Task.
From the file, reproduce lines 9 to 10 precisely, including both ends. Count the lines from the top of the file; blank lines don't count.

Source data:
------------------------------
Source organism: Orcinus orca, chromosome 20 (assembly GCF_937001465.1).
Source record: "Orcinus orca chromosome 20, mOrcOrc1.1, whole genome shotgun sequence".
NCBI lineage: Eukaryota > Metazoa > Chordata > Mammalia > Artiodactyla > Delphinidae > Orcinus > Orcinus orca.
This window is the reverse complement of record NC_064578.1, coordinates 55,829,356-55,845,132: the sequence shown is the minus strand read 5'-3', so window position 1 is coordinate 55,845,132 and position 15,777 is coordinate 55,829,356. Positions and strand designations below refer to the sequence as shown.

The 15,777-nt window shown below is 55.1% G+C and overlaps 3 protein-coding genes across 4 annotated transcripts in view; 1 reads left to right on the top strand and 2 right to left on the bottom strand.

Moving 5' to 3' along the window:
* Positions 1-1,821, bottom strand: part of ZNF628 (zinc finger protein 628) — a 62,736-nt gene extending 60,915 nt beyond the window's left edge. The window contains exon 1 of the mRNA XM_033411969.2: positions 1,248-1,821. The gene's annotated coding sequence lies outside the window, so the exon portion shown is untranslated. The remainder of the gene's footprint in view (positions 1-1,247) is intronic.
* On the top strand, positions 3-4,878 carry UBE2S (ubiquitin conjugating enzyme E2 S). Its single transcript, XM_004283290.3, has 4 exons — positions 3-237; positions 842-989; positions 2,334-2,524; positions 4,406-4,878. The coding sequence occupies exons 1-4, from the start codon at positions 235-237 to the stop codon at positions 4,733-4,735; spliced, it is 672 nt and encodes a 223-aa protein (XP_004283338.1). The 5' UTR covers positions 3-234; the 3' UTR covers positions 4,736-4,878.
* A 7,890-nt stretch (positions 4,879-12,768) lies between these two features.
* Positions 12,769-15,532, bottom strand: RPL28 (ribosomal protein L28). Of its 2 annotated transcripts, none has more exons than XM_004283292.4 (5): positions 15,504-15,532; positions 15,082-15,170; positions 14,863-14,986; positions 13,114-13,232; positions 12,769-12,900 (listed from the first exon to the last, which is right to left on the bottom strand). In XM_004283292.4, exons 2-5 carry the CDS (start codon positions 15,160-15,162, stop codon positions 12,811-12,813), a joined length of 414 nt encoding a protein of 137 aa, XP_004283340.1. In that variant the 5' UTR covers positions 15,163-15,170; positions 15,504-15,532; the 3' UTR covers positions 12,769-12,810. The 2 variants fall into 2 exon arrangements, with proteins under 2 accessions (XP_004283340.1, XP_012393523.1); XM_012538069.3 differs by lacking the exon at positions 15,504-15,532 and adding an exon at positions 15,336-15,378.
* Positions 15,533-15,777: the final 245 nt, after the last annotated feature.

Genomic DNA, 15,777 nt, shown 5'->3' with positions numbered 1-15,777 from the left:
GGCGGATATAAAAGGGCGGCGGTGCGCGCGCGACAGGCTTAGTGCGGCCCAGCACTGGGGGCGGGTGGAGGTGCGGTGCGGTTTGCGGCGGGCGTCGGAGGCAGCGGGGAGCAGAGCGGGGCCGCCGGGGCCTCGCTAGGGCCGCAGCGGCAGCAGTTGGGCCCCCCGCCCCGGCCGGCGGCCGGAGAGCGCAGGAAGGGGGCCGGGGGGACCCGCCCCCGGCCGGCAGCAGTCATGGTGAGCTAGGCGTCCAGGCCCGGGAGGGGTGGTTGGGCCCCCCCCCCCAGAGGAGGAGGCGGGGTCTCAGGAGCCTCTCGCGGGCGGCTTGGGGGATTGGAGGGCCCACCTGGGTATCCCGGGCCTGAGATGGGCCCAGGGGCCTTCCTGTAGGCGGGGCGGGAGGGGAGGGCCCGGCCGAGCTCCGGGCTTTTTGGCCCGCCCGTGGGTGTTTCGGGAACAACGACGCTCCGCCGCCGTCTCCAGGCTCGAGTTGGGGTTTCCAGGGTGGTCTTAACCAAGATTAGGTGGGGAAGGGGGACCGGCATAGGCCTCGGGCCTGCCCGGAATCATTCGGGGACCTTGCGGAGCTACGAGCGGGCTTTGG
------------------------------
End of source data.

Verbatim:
* A 7,890-nt stretch (positions 4,879-12,768) lies between these two features.
* Positions 12,769-15,532, bottom strand: RPL28 (ribosomal protein L28). Of its 2 annotated transcripts, none has more exons than XM_004283292.4 (5): positions 15,504-15,532; positions 15,082-15,170; positions 14,863-14,986; positions 13,114-13,232; positions 12,769-12,900 (listed from the first exon to the last, which is right to left on the bottom strand). In XM_004283292.4, exons 2-5 carry the CDS (start codon positions 15,160-15,162, stop codon positions 12,811-12,813), a joined length of 414 nt encoding a protein of 137 aa, XP_004283340.1. In that variant the 5' UTR covers positions 15,163-15,170; positions 15,504-15,532; the 3' UTR covers positions 12,769-12,810. The 2 variants fall into 2 exon arrangements, with proteins under 2 accessions (XP_004283340.1, XP_012393523.1); XM_012538069.3 differs by lacking the exon at positions 15,504-15,532 and adding an exon at positions 15,336-15,378.